At the end of her marriage, actress Cathy Hiatt (Anna Kendrick, "Pitch Perfect," "Into the Woods") looks backwards while her novelist husband Jamie Wellerstein (Jeremy Jordan, "Joyful Noise," TV's 'Smash') remembers from happier times through "The Last Five Years."
Adapting Jason Robert Brown's Off Broadway musical, writer/director Richard LaGravenese ("P.S. I Love You") has fashioned a series of compellingly performed musical numbers hanging off of a hit-and-miss backwards/forwards structure and a romance that's more sexual attraction than emotional intimacy. The ever reliable Kendrick kicks the film off as the epitome of a broken heart, her face almost gray with misery, but it's Jordan who's the surprise here, giving a strong performance as the shooting star novelist surrounded by temptation.
The film, which features minimal spoken dialogue, is essentially a two-hander with extras acting as backup dancers and non-speaking support. The camera tracks into a brownstone, finding Cathy singing 'Jamie is over,' before flipping over to an exuberant foreplay number sung by Jamie as he revels in the 'Shiksa goddess' who will 'break his mother's heart' while he dances among the list of Jewish girlfriends who failed to spark. Things then turn to the careers which will drive the couple apart - Jamie receives a cell phone call from a publisher as he bikes around a Brooklyn park and things begin 'moving too fast.' Meanwhile Cathy is having trouble breaking into the NYC acting scene, lamenting having to return to Ohio summer stock for work (Kendrick shows off her ability with tongue tripping lyrics, as she did in "Into the Woods," in an audition number where she sings her internal thoughts on stage). A delightful montage during a Skype call from New York to Ohio is like a musical within a musical, as Cathy performs in various famous roles with a 'Sound of Music' finale. Another highlight is Jordan's "The Schumel Song," in which he performs a short story he's written to raise Cathy's spirits.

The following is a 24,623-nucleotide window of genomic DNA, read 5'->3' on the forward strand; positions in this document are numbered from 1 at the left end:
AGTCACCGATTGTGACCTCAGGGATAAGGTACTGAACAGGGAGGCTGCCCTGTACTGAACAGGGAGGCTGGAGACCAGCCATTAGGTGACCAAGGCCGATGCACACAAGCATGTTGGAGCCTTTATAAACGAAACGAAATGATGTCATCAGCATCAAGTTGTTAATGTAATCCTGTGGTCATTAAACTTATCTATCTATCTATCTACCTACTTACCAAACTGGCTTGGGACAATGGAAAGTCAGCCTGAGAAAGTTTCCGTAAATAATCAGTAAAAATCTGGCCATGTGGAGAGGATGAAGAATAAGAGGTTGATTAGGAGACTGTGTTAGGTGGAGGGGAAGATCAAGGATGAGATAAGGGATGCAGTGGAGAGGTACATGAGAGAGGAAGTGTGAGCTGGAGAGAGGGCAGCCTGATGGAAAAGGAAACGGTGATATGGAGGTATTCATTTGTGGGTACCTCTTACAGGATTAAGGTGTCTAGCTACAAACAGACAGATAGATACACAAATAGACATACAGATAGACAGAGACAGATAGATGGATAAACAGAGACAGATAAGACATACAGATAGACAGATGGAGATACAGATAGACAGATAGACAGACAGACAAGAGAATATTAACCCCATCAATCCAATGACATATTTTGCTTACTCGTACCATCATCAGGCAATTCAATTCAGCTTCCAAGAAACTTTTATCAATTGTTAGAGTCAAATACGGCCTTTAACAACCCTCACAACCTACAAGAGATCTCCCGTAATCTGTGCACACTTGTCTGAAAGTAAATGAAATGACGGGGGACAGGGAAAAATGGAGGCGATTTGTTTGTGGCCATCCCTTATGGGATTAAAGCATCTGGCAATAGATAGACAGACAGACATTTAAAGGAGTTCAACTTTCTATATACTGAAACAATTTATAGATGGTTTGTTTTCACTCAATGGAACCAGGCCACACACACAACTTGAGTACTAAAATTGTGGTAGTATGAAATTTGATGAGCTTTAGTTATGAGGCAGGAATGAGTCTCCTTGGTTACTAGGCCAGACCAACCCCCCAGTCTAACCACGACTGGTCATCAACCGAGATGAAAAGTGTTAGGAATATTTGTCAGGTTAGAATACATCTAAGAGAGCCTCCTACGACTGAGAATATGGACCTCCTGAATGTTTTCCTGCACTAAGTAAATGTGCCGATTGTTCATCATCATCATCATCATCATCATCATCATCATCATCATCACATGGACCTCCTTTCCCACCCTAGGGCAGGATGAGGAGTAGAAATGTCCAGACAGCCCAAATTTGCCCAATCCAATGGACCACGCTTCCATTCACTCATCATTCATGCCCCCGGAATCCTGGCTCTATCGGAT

But the characters mostly come across as more centered on their careers than each other, a major stumbling block for a sweeping romance, and although the film's beginning, mid-point wedding and ending anchor the 'her story line moving backwards, his forwards' concept, the numbers that come in between seem a bit more random.
Fans of musicals (Brown's lyrics are quite good) and Kendrick are sure to enjoy "The Last Five Years," which should also boost Jordan's stock, but LaGravenese never really gets it to achieve lift off.
Robin gives "The Last Five Years" a B-.
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